I don't know what to do. Our relationship has otherwise been really good, but part of me feels like maybe this is a big sign that we don't work and should break up. I feel really guilty and embarrassed for blowing up like that, and have told her so and apologized. I don't think I've ever lost my temper at someone like this, and I know there's nothing excusable or acceptable about it, and will need to do a lot of thinking (and talking to someone like a therapist) about how to make sure I don't do it again. At the same time I still feel really upset and offended at the way she was talking to me. I also just feel enormous embarrassment and shame that we're going to cancel our trip and go home because of this. I don't know how I can live down that I ruined a nice trip we were on - we'll always have that awful memory, and I'll always feel guilty about it. I feel like normal, healthy relationships don't have this kind of issue, and like maybe if we just call it and walk away, I can move on and take this lesson to heart without carrying all the guilt and embarrassment. At the same time, since our relationship is otherwise fine, it feels like a huge overreaction.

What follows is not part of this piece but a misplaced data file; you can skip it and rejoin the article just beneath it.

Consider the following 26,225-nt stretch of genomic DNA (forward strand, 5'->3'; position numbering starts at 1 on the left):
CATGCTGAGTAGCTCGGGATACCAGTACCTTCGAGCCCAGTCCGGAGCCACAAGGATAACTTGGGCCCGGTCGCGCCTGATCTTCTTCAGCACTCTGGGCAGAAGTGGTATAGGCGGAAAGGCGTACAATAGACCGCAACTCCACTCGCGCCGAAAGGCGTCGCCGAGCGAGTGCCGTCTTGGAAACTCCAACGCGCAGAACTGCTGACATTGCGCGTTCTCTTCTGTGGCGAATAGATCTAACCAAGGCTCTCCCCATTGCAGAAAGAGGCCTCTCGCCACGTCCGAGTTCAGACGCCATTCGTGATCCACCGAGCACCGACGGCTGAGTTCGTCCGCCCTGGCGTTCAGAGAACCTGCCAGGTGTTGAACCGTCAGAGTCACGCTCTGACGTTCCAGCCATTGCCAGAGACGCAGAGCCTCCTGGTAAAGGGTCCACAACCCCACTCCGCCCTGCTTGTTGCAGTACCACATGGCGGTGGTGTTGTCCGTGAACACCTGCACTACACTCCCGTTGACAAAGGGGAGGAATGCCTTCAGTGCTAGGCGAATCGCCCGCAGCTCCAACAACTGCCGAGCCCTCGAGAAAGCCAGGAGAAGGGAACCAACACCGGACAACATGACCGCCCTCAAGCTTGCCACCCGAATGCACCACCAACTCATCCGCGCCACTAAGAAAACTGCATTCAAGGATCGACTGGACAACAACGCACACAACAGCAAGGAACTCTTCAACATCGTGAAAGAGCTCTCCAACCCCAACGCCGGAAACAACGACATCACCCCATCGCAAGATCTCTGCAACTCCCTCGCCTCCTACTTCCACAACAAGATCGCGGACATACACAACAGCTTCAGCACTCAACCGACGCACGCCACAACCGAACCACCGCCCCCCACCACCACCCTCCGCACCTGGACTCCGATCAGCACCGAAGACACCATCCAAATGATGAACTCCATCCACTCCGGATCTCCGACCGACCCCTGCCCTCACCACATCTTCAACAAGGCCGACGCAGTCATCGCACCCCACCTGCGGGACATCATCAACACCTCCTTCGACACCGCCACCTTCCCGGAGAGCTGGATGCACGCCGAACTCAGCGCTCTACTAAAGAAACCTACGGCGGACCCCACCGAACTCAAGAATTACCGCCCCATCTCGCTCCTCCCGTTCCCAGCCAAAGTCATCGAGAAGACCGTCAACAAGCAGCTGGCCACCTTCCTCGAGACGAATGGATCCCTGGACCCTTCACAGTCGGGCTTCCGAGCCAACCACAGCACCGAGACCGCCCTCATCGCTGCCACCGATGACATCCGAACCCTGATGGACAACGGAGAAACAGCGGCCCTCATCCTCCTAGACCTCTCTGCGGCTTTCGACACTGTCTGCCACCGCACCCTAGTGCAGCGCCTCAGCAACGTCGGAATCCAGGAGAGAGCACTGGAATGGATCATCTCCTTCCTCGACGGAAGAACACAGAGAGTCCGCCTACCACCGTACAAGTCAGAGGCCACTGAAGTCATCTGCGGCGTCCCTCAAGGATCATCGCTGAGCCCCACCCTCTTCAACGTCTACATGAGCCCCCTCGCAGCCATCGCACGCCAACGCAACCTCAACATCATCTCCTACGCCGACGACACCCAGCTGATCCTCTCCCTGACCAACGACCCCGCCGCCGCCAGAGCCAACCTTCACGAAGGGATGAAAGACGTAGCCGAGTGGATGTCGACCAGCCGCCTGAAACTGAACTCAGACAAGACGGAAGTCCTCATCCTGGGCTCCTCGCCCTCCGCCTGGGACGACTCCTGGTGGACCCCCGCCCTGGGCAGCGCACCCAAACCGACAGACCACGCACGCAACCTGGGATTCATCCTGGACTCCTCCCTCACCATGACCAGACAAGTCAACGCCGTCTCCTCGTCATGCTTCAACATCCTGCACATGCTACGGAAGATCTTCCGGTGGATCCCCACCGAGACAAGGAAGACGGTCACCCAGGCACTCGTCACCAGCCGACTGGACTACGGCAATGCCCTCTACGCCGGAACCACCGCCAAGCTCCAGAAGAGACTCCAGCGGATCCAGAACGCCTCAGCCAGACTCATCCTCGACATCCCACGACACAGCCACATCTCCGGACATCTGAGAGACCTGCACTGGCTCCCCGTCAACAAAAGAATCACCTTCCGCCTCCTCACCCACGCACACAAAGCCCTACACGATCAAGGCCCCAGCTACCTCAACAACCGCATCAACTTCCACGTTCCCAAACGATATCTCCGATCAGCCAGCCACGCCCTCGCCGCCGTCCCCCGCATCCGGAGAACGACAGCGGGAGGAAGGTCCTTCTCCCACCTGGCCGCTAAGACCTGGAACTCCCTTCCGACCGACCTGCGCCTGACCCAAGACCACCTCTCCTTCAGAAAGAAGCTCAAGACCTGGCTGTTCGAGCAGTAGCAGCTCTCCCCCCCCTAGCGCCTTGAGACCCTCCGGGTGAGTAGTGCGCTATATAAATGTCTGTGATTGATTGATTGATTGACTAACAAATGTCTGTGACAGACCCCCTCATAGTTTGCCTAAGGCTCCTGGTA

Basically, I just don't know what to do about our relationship. I guess I have to decide what to do about our trip today. I thought about maybe just ending things, taking her to the airport and buying her a ticket home, and taking the rest of the trip to just decompress. But again, this equally seems like a bad decision to me. I am so lost. If someone with more life experience could please help me figure out what the best thing to do would be, I would be really grateful. Thank you.
posted by myitkyina to Human Relations (38 answers total) 7 users marked this as a favorite
I'd urge you not to take 100% of the blame for this. What your partner was doing was clearly shitty before you blew up, and the fact that you blew up doesn't cancel that out. If you want to save your relationship you can't ignore those very real problems.